For Joseph Ricci, president and CEO of TRSA, the association for the linen, uniform and facility services industry, the choice between OPL/centralized or outsourcing should be based on identifying expertise, such as certified laundries and laundry professionals, which allow healthcare facilities to focus on patient care and not laundry. 

“They should also consider opportunity cost-of-space utilization for laundry equipment and inventory that could be used to better serve patients for testing and treatment,” he says. 

Bushman says OPLs have been fighting an uphill battle as the “value” of the space they occupy has, in many cases, become coveted by healthcare management. 

“Of course, OPLs can make the case that they provide a higher level of service by being on-site, but in many cases, it’s just not enough to overcome this core obstacle,” he says. 

In addition to service level, the price/quality proposition will need to be balanced, according to Bushman. He says establishing a committee of stakeholders is usually the best and most common way to make the best possible decision.

INFECTION CONTROL

While healthcare facilities and laundries must continually look at the bottom line, the primary concern when it comes to linen has to be cleanliness. And that ultimately means infection control.

The industry continues to make strides to assure that the goods processed are hygienically clean.

“The linen, uniform and facility services industry continues to innovate and automate, by partnering with its customers and vendors to improve chemicals, fabrics and handling,” Ricci says. “We are also making it a priority to better educate the healthcare and laundry communities.” 

Fairbanks says that laundry personnel, on both soiled and clean sides of operations, are aware of the importance of hand washing, the chain of infection, textile handling, airflow, appropriate wash process, storage, residual moisture and transportation. Also, infection preventionists and laundries are communicating more and focusing on sound, evidence-based practices and ensuring those practices are adhered to.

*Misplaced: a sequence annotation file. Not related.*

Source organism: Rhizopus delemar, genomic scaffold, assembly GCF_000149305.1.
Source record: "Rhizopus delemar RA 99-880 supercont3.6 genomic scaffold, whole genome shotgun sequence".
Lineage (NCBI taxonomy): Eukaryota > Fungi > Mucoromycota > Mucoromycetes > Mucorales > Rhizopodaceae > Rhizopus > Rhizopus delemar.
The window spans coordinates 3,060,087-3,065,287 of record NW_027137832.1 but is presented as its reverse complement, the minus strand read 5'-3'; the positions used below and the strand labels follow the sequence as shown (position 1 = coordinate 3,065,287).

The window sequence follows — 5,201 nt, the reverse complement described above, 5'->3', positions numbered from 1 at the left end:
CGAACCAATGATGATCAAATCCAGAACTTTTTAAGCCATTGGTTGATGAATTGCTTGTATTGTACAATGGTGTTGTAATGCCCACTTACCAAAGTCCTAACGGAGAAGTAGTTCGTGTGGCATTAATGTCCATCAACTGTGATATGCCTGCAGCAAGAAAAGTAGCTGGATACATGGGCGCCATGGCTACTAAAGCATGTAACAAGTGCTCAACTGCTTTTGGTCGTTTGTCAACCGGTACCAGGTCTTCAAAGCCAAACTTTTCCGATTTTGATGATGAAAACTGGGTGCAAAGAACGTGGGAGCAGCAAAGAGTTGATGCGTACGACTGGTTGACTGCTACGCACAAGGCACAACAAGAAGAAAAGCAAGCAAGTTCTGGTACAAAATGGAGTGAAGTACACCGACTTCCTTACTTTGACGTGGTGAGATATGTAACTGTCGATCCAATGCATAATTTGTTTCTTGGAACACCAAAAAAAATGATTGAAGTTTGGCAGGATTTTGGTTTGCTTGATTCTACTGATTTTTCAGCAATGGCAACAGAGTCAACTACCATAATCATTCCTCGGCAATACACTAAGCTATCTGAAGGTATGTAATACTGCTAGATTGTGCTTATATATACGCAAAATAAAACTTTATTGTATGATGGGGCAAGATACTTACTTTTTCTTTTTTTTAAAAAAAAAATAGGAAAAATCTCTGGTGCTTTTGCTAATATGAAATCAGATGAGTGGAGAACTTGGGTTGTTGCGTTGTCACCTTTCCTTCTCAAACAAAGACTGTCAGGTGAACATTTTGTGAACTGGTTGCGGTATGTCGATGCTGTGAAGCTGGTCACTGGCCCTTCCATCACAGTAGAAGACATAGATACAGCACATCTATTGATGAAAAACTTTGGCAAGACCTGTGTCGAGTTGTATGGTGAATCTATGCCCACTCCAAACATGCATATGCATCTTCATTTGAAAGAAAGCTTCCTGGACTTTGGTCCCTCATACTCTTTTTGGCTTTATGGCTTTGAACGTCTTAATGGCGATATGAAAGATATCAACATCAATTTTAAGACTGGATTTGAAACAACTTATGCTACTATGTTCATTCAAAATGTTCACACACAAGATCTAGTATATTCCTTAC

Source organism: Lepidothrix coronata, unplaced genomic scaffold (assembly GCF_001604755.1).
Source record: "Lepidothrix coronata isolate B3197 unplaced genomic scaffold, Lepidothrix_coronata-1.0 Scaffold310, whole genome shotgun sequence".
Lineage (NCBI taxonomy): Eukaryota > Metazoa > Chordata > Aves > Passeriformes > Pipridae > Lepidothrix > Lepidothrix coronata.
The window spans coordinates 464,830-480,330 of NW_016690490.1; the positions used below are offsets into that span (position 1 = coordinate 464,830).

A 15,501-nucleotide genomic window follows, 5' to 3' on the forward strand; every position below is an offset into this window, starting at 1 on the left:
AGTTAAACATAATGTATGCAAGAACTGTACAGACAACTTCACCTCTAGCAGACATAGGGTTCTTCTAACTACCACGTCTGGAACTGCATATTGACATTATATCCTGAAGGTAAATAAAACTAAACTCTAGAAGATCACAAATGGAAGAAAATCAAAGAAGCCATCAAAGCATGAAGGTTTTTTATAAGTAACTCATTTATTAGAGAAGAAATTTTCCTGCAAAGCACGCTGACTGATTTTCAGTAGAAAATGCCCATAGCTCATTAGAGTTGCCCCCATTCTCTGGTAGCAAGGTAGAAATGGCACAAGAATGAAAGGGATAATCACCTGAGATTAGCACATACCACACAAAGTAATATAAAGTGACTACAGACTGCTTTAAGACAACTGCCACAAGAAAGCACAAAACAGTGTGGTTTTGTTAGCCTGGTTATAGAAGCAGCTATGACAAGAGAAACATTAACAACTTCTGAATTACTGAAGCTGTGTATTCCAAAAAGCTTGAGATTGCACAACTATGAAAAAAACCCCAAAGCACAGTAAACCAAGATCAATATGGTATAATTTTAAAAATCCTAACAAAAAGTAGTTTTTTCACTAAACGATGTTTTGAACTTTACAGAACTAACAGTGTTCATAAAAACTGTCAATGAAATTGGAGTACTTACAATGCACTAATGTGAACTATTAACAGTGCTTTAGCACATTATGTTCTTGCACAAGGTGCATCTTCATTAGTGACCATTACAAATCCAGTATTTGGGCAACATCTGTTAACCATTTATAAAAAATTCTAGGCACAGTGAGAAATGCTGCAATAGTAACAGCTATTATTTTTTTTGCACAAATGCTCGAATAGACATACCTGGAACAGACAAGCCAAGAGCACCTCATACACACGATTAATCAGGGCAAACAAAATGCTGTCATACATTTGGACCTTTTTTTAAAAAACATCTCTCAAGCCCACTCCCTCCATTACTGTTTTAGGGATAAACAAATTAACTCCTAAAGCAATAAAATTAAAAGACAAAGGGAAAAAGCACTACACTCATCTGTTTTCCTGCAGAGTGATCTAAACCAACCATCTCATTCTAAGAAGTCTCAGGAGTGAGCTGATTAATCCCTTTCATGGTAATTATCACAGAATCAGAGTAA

“Healthcare providers are learning that checks and balances need to be in place for accountability to sound, proven practice, including proper separation/storage of clean and contaminated textile products through all stages of the process, hand hygiene in textile handling, and first-in/first-out linen rotation,” she says.

Bushman agrees that there has been significant headway made in increasing awareness among management and operational personnel. 

“That is, there’s much greater understanding among all relevant stakeholders of the dangers posed by contaminated healthcare textiles (HCT),” he says. “This includes laundry plant personnel at all levels, environmental services (EVS), infection practitioners (IPs), those in the hospital C-suite, patients and even the public.”

Bushman says the industry has also made advancements in both the functional and aesthetic aspects of HCTs. 

“Just like the hospitality industry’s improvements regarding overnight guests, hospitals are starting to understand that the quality and comfort of HCTs has an impact on a patient’s overall satisfaction,” he says. “As a result, we’re seeing higher-quality, more durable, more comfortable and more functional textiles.”

Check back Thursday for the conclusion on the service/management relationship and future challenges.

About the author

Matt Poe

American Trade Magazines

Editor

Matt Poe is editor of American Laundry News. He can be reached at mpoe@atmags.com or 866-942-5694.

Advertisement

Latest Podcast

As laundry/linen services grow and technology advances, they look to build new plants or renovate existing structures. Find out from Ed Kwasnick of ARCO/Murray what operators are looking for in design and construction today, and into the future.

Want more? Visit the archive »

Digital Edition

Latest Classifieds